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Why Iran Proliferates

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Master's thesis

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Iran and the United States have faced each other across a deep divide ever since the Iranian Revolution of 1979 and the events of the American Embassy Hostage crisis. The absence of diplomatic relations between the two nations has led to a lack of communication that has resulted in difficulties crafting successful policies to build bridges between the two governments. The specter of Irans quest for nuclear weapons casts a further pall on the troubled relations. Case studies of historical examples of nuclear proliferation using multi-causality can shed light on what factors are motivating Iran to seek nuclear weapons. Once these factors are understood, the United States can craft rational policies to pursue its goals in the Middle East while accommodating the probable rise of nuclear industry in Iran. This thesis will be split into three basic sections. In the first section a collection of countries will be examined to determine whether or not multi-causality adequately accounts for their decisions with regard to nuclear proliferation. To examine a full range of causal factors a wide range of states over a broad period of time will be examined. Using the results from the examination of the case studies, Irans decision making process will be studied. Using a more in-depth case study, the lessons of more than 50 years of nuclear proliferation will be applied to describe the policy choices Iran has made in the course of its nuclear program. Using the results of the detailed case study of Iran, recommendations will then be made for American policy. These recommendations will therefore be based on a thorough review of previous counterproliferation efforts both successful and unsuccessful. The policy options also will take into account the multiple issues that overlay the American-Iranian relationship.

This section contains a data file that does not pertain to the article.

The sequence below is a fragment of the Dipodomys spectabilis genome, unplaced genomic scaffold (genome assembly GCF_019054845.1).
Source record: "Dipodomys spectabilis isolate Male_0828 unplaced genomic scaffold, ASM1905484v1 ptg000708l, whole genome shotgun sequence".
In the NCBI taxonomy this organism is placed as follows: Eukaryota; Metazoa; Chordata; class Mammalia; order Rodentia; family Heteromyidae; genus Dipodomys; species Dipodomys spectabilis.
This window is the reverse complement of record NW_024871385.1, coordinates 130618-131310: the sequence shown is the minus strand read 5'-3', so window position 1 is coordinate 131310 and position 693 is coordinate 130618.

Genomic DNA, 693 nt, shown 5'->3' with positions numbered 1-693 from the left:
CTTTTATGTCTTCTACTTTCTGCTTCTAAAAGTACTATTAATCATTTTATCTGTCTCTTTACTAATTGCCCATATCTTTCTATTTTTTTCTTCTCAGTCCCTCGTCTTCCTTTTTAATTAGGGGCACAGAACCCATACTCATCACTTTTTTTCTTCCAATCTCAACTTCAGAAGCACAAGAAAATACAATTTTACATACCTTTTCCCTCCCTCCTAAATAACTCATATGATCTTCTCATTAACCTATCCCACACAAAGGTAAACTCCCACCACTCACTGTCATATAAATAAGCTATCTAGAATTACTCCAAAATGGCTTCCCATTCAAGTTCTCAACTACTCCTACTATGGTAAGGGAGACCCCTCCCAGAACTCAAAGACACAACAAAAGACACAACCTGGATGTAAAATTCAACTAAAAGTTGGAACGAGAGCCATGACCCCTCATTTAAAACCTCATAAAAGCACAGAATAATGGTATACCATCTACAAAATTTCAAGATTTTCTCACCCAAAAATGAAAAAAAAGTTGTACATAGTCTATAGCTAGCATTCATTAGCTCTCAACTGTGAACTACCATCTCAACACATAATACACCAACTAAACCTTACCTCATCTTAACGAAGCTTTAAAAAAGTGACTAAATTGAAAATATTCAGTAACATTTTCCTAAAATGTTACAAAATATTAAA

Subject Categories:

  • Government and Political Science
  • Psychology
  • Nuclear Warfare

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